Izhar Patkin painted Unveiling of a Modern Chastity one year before there was any public announcement about a new disease striking formerly healthy young men. This is the earliest work in the exhibition, and, in retrospect, one of the earliest AIDS paintings ever. Troubled by the sight of a group of such young men with similar dark purple skin lesions waiting in his dermatologist’s office, he presciently titled the work to reflect what he felt might be a forthcoming change in sexual culture. The painting’s skin-like surface erupts in what looks like Kaposi’s sarcoma lesions.

Patkin’s heavily textured surface and use of artificial wounds was his effort to destroy minimalism and other traditions of pure abstraction. He wanted to expose the inability of modernist art to contain pressing social and contextual significance.

DID YOU KNOW? The Centers for Disease Control issued its first statement about a cluster of 19 cases of Kaposi’s sarcoma (a rare skin cancer most common in elderly men from southern Italy) and Pneumocystis carinii pneumonia in young, gay men in New York, Los Angeles, and San Francisco in July 1981.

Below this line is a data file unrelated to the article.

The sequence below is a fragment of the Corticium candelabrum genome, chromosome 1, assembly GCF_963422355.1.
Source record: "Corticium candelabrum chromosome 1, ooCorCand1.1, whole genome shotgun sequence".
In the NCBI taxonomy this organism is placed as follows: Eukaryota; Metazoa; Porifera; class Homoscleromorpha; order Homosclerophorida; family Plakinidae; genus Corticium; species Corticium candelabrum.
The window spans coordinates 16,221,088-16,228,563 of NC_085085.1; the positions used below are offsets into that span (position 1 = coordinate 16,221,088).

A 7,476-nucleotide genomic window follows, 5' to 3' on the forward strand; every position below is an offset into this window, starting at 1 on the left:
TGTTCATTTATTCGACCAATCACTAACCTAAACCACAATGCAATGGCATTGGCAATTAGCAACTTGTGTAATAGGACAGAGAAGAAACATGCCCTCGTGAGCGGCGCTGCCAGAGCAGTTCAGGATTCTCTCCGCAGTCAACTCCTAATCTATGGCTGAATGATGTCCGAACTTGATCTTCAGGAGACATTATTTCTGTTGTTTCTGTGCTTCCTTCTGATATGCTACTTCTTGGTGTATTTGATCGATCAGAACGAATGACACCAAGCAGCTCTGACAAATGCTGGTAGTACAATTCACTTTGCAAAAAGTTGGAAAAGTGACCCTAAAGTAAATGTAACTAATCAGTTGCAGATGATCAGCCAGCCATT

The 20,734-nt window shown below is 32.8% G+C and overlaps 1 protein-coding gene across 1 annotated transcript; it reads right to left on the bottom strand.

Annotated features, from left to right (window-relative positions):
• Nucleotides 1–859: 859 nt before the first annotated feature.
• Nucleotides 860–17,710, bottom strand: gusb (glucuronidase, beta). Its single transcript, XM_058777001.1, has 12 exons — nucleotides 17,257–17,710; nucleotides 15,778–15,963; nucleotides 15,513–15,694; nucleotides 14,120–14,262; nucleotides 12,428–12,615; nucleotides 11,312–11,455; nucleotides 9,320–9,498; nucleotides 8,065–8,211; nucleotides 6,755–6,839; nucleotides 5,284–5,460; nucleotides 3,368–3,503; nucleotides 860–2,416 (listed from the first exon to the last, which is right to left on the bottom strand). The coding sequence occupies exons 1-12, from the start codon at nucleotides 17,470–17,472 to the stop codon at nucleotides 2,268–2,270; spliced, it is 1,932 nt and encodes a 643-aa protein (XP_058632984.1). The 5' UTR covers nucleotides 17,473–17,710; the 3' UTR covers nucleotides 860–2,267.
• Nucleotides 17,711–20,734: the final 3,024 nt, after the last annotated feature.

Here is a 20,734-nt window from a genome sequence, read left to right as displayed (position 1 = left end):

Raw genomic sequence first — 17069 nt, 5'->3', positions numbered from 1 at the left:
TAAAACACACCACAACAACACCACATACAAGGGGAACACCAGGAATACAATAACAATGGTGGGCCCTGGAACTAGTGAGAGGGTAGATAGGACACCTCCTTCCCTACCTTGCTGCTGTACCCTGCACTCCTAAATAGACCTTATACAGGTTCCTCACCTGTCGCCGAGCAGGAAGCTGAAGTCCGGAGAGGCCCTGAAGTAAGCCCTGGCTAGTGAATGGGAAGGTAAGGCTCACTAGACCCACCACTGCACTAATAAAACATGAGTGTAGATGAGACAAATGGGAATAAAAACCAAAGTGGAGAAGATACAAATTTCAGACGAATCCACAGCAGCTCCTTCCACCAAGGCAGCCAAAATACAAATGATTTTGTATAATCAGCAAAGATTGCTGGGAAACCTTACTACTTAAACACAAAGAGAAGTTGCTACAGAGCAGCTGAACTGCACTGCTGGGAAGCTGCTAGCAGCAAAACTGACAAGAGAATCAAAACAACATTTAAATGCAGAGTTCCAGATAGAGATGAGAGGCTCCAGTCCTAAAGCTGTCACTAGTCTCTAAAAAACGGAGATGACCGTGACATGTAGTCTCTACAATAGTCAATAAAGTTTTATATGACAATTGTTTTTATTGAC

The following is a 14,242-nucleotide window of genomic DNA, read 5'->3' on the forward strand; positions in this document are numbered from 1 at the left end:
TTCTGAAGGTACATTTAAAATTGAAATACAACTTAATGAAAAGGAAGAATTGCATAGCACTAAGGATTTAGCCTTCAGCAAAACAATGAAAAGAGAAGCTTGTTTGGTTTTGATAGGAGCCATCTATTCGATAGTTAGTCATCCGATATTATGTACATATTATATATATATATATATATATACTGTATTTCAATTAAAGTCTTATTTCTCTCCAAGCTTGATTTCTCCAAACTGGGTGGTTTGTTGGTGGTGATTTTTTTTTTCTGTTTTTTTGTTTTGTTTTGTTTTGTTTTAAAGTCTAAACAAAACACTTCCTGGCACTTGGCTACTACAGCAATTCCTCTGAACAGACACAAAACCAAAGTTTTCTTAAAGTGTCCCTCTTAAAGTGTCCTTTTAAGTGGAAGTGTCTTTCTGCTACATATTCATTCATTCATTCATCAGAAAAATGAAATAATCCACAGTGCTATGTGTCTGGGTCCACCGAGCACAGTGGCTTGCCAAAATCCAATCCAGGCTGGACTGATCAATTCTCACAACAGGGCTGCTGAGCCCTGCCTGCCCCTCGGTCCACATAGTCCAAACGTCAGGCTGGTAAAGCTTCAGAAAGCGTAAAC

Albert J. Winn (born 1947, died 2014) 'Akedah' 1995

 

Albert J. Winn (born 1947, died 2014)
Akedah
1995
Gelatin silver print
171/2 × 21 ¾ inches
Courtesy of Scott R. Portnoff
Photo courtesy of the Estate of Albert J. Winn

 

In the artist’s own words: “Every month, because of my illness, I need to undergo a blood test. During the process, a tourniquet is bound tightly about my upper arm. At times when I’ve been on a study protocol for an experimental medicine, I’ve had my blood drawn every day. Having my blood drawn has become a ritual in what sometimes seems is a new religious practice, an AIDS ritual.

“Over time, I’ve transformed this ritual in relation to my Judaism. I wonder if like Isaac, I am being sacrificed. This time to science. I pray that an angel will intercede and spare my life. When my arm is bound with a tourniquet and the veins bulge, I am reminded that I am bound to my illness. I look at the rubber strap and see tefillin. Sometimes the impression of the leather straps from the tefillin are still visible on my skin by the time the tourniquet is wrapped around my arm. The binding of the tefillin is a reminder of being bound to my heritage. The straps also make my veins bulge. Except for the needle stick the binding feels the same.”

 

 

Art AIDS America at the Tacoma Art Museum